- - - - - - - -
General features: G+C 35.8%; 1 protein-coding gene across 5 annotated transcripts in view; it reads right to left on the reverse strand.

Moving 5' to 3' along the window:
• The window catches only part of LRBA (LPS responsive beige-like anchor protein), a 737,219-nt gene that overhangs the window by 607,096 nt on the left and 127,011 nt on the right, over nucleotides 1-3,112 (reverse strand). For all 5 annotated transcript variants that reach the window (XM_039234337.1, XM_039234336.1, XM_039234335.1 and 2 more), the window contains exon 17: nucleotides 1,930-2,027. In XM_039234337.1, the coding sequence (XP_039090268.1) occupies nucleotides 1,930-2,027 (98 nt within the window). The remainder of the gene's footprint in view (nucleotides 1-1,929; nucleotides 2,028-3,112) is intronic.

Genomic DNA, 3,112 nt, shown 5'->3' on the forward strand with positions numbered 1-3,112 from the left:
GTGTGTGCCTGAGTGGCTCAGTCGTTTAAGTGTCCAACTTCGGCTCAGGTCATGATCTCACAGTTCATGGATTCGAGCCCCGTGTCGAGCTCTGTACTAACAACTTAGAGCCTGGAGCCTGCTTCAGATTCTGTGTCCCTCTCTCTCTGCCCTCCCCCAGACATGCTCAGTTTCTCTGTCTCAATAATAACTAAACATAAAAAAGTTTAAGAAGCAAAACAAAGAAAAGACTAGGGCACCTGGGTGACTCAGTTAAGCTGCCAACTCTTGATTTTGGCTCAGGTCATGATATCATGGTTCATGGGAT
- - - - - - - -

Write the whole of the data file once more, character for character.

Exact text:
General features: G+C 35.8%; 1 protein-coding gene across 5 annotated transcripts in view; it reads right to left on the reverse strand.

Moving 5' to 3' along the window:
• The window catches only part of LRBA (LPS responsive beige-like anchor protein), a 737,219-nt gene that overhangs the window by 607,096 nt on the left and 127,011 nt on the right, over nucleotides 1-3,112 (reverse strand). For all 5 annotated transcript variants that reach the window (XM_039234337.1, XM_039234336.1, XM_039234335.1 and 2 more), the window contains exon 17: nucleotides 1,930-2,027. In XM_039234337.1, the coding sequence (XP_039090268.1) occupies nucleotides 1,930-2,027 (98 nt within the window). The remainder of the gene's footprint in view (nucleotides 1-1,929; nucleotides 2,028-3,112) is intronic.

Genomic DNA, 3,112 nt, shown 5'->3' on the forward strand with positions numbered 1-3,112 from the left:
GTGTGTGCCTGAGTGGCTCAGTCGTTTAAGTGTCCAACTTCGGCTCAGGTCATGATCTCACAGTTCATGGATTCGAGCCCCGTGTCGAGCTCTGTACTAACAACTTAGAGCCTGGAGCCTGCTTCAGATTCTGTGTCCCTCTCTCTCTGCCCTCCCCCAGACATGCTCAGTTTCTCTGTCTCAATAATAACTAAACATAAAAAAGTTTAAGAAGCAAAACAAAGAAAAGACTAGGGCACCTGGGTGACTCAGTTAAGCTGCCAACTCTTGATTTTGGCTCAGGTCATGATATCATGGTTCATGGGAT